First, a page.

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What it Means to be Jewish in American Politics

Eric Cantor with a rabbi and a Torah. 110313-N-TB177-135 NORFOLK (March 13, 2011) U.S. Rep. Eric Cantor, left, observes as a Torah scroll is dedicated by Rabbi Joshua Sherwin during a ceremony in the hangar bay of the aircraft carrier USS George H.W. Bush (CVN 77). George H.W. Bush received the Torah scroll to be placed in the ship's chapel. (U.S. Navy photo by Mass Communication Specialist 3rd Class Kevin J. Steinberg/Released)
A Pew Research graphic illustrating the religious makeup of the 114th Congress, via the Pew Research Center.
A Pew Research graphic illustrating the religious makeup of the 114th Congress, via the Pew Research Center.

Do American politicians see themselves as American Jews or Jewish Americans? That question, and the cultural stigmas behind it, presents these two competing identities as mutually exclusive: one must be sacrificed to cater to the other. Jewish-American politicians’ efforts to maintain some sort of balance, while creating “political packages” attractive to voters, highlight the challenging decision of how much Judaism should factor into that political package.

It is hard to compare how Jewish politicians choose to present their Judaism compared to how members who identify with different religions present their faiths. Protestant politicians, who make up the majority of Congress, do not have a defined stereotype to fit or contradict because Protestantism is the American norm. However, Catholics, who make up the next largest religious demographic in Congress, have a bit more defense to play. Catholic presidential candidate John F. Kennedy had to convince the country that his loyalty would lie with the United States before the Vatican. Even in the last vice presidential debate between Catholic vice presidential contenders Joe Biden and Paul Ryan, Catholicism was directly addressed in a question about abortion.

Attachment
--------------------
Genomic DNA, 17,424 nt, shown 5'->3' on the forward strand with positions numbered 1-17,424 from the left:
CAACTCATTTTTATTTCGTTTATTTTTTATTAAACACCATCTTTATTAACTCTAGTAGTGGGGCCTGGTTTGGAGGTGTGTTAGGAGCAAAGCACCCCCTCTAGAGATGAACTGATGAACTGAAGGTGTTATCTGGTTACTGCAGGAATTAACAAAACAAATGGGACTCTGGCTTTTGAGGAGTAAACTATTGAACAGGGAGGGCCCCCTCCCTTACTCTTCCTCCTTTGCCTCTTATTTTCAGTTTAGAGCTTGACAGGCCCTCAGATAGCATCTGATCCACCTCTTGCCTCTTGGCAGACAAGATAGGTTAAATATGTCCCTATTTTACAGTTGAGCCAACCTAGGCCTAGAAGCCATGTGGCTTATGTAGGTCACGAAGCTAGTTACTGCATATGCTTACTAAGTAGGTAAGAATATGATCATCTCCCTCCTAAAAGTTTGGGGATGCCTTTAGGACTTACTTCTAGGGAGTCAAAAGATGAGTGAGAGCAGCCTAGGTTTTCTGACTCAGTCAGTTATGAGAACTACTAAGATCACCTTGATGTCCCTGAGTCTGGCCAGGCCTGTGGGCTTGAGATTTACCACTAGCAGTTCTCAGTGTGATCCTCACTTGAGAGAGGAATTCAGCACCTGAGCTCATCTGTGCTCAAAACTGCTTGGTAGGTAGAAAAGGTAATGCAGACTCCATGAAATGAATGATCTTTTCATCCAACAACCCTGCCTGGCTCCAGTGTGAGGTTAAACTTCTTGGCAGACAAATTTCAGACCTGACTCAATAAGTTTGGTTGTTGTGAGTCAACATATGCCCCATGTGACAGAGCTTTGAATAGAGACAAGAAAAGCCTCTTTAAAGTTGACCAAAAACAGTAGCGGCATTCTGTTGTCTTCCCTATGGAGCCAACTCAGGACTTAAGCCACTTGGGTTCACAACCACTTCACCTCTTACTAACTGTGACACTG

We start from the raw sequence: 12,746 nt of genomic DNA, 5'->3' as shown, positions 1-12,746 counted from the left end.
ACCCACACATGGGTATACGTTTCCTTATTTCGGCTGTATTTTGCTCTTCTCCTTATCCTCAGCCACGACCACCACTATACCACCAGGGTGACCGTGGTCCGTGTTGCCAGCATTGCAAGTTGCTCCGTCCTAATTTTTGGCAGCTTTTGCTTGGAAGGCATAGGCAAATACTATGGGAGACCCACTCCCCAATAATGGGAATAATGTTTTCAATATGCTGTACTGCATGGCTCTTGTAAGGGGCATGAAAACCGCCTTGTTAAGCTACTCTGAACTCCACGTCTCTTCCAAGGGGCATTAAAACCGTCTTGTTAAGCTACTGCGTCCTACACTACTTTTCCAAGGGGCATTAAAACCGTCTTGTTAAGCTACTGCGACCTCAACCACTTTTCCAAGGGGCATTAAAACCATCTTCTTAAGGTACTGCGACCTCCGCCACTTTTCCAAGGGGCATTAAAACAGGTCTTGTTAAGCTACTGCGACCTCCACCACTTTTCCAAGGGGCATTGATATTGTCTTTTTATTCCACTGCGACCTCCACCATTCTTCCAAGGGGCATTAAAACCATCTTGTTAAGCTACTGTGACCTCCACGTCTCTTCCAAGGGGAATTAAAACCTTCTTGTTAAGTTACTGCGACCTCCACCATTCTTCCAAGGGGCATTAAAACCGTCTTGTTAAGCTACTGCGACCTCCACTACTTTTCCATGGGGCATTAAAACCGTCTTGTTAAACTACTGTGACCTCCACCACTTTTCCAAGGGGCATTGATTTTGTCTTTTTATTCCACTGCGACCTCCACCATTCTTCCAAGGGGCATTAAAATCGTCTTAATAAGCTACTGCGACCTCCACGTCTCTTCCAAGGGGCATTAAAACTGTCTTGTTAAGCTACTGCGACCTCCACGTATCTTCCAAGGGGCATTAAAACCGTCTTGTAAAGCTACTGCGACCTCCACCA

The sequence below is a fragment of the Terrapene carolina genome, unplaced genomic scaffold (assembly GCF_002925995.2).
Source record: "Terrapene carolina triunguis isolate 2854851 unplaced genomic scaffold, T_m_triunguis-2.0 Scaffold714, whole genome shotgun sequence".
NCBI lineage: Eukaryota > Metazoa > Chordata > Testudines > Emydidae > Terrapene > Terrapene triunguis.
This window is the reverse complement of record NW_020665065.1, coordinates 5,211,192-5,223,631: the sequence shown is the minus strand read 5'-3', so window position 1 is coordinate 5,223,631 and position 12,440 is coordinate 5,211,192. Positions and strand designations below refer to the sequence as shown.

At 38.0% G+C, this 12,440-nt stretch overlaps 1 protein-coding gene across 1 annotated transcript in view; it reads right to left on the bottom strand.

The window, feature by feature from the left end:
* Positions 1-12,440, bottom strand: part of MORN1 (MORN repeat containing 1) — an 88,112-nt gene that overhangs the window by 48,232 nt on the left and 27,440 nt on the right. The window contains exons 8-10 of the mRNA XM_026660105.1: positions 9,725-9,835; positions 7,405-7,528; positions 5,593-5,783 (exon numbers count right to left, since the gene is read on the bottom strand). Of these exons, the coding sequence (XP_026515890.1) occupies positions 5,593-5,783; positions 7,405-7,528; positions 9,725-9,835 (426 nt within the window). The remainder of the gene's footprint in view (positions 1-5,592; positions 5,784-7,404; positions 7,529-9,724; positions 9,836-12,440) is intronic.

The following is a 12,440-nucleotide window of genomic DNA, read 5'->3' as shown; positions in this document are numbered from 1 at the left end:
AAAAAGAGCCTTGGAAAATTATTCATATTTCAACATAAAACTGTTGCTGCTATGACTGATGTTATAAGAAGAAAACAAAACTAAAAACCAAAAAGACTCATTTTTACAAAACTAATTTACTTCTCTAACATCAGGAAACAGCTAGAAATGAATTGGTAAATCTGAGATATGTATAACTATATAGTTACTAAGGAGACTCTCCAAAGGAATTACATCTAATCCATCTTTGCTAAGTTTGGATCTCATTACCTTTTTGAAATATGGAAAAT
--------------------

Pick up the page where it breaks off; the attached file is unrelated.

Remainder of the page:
For many Jewish politicians, however, religious identity affects more than just prescribed values. To many, Judaism is a lot more than a faith—it is a culture, a religion and a people. Just like any (quasi) ethnic minority, Jews have been ascribed a number stereotypes: intelligence, greed, financial prowess, and neuroticism. It can be more or less advantageous for politicians to play into that range of stereotypes to varying degrees depending on their constituencies.

Eric Cantor was the only Jewish Republican in Congress when he left in June. Although Cantor made no secret of his Judaism, he was not stereotypically Jewish. He speaks, for instance, with a Virginian Southern drawl and not the stereotypical Allen-esque inflection that has come to stereotype the Jewish voice. He has not attended a single Jewish event at the White House during President Obama’s two terms, although he was invited to all of them. However, while he does not play into the common trope of the cultural Jew, he has made no attempt to downplay his religion, either. In fact, since becoming the only Republican Jew in Congress in 2006, Cantor has dived into Jewish scholarship, even taking private lessons with rabbis. This is a strategic move for a politician appealing to Republicans, who tend to place a greater value on religion. While the Republican Party is comprised of a large Christian majority, Cantor was able to relate to his voting base as a man of the Judeo-Christian God and prayer. While most of his voters would not necessarily declare Cantor a “mensch,” they can still relate to his religious beliefs.